“As the Head Athletic Trainer for the Men’s Olympic Volleyball Team it’s my job to make certain that the athletes remain healthy and limber for competition. Tight muscles can lead to poor performance and injury and increasing flexibility can help to improve these conditions.
Stretching comes in many forms but for now we’re just going to talk about static stretching. While static stretching is effective for increasing the elasticity of muscles that are tight, they should be performed after a good warm up for maximum benefit.
I encourage two bouts of static stretching during a training session:
The first bout should be no more than five minutes long and take place after a dynamic warm up such as jogging, side shuffling, skipping, backwards running, plyometrics, agility drills, ladder drills, etc. This stretch should focus on your problematic areas as opposed to a full drawn out stretch on every possible muscle group.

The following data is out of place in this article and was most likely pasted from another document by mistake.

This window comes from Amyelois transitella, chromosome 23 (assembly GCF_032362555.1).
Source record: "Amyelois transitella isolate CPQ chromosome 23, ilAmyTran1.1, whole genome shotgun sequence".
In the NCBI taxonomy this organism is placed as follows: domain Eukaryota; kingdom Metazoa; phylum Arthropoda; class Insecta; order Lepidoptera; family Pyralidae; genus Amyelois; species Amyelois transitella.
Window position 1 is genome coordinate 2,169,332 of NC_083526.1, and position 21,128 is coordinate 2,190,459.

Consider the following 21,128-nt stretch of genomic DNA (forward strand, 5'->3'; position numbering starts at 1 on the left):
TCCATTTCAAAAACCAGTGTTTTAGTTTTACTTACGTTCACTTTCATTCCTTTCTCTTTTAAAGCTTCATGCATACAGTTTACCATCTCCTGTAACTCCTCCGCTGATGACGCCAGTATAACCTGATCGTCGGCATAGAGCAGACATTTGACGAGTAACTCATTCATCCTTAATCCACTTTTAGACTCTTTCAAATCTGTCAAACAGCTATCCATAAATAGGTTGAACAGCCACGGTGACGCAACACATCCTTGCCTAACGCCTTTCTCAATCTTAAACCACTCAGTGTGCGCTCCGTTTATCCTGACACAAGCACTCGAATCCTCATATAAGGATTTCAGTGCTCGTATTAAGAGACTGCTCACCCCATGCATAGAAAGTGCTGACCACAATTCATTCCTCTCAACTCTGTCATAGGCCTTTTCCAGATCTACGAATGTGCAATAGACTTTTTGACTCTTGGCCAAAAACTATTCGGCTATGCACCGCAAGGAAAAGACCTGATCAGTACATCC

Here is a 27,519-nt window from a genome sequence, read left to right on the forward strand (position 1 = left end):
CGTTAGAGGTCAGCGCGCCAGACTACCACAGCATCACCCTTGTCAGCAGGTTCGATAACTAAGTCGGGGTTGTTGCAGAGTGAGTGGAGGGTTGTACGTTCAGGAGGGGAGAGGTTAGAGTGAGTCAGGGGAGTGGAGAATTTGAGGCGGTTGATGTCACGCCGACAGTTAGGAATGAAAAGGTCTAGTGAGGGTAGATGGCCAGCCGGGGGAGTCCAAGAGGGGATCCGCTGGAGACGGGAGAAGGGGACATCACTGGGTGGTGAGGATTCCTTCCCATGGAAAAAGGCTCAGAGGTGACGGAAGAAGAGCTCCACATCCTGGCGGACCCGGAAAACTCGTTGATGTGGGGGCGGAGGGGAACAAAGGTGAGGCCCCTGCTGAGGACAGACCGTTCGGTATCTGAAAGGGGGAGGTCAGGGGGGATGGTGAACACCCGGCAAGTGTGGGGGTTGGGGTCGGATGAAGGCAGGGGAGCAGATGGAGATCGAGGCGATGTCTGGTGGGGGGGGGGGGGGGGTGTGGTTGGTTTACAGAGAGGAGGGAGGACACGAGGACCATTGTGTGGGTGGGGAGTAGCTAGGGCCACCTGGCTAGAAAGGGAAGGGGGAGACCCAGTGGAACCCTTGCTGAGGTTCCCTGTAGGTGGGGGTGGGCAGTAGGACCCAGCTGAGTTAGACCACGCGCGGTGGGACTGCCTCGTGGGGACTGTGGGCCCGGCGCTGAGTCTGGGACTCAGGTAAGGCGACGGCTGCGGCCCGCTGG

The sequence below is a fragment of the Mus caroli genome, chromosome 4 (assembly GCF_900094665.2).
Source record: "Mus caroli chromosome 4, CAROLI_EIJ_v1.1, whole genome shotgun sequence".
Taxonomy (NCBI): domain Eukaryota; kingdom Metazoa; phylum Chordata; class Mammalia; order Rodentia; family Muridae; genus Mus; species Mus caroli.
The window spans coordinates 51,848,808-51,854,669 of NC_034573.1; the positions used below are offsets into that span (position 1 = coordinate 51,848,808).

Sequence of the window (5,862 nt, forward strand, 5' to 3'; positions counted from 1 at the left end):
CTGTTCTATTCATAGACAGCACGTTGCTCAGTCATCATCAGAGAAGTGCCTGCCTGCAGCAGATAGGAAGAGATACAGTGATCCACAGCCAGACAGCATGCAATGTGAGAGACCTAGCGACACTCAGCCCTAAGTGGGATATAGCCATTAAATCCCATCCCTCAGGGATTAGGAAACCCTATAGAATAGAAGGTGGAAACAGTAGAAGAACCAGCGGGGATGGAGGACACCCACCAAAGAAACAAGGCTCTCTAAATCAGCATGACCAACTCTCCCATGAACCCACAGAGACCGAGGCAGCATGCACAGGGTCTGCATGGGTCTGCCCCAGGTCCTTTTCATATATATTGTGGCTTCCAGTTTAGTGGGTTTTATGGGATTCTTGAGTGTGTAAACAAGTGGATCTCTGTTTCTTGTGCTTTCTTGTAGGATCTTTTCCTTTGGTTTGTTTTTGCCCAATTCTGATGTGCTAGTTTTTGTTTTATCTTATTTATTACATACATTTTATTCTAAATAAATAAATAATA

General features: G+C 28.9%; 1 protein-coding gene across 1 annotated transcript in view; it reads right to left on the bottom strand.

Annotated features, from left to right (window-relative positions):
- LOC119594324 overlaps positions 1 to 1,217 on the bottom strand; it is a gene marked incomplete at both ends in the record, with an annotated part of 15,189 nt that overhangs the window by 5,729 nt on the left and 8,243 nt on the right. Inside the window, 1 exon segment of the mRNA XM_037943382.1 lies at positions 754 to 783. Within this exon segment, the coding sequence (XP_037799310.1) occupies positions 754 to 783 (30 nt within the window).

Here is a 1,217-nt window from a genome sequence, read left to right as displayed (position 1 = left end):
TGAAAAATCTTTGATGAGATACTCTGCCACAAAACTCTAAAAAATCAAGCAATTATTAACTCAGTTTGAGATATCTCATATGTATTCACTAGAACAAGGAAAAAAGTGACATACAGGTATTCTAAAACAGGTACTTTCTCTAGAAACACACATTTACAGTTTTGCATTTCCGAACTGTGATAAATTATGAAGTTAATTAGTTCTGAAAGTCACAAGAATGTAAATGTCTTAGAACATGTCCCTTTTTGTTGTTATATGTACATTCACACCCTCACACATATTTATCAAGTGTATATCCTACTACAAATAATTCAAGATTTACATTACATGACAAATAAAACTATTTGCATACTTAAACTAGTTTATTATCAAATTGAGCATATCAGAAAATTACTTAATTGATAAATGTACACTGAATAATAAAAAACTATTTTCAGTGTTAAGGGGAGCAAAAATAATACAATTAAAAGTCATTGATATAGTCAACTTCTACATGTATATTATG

However, if you feel better with a long, complete stretch prior to activity, then stick with it.
The second bout of stretching should occur immediately following your volleyball activity. The Men’s Olympic Volleyball Team takes about 10 minutes to stretch all pertinent muscles groups including hip flexors, hamstrings, claves, glutes, quads, adductors/groin, abdomen, low back and shoulders with extra focus on individual problematic areas after each practice and every game.
The following list outlines how to properly stretch the 10 major muscle groups needed for volleyball: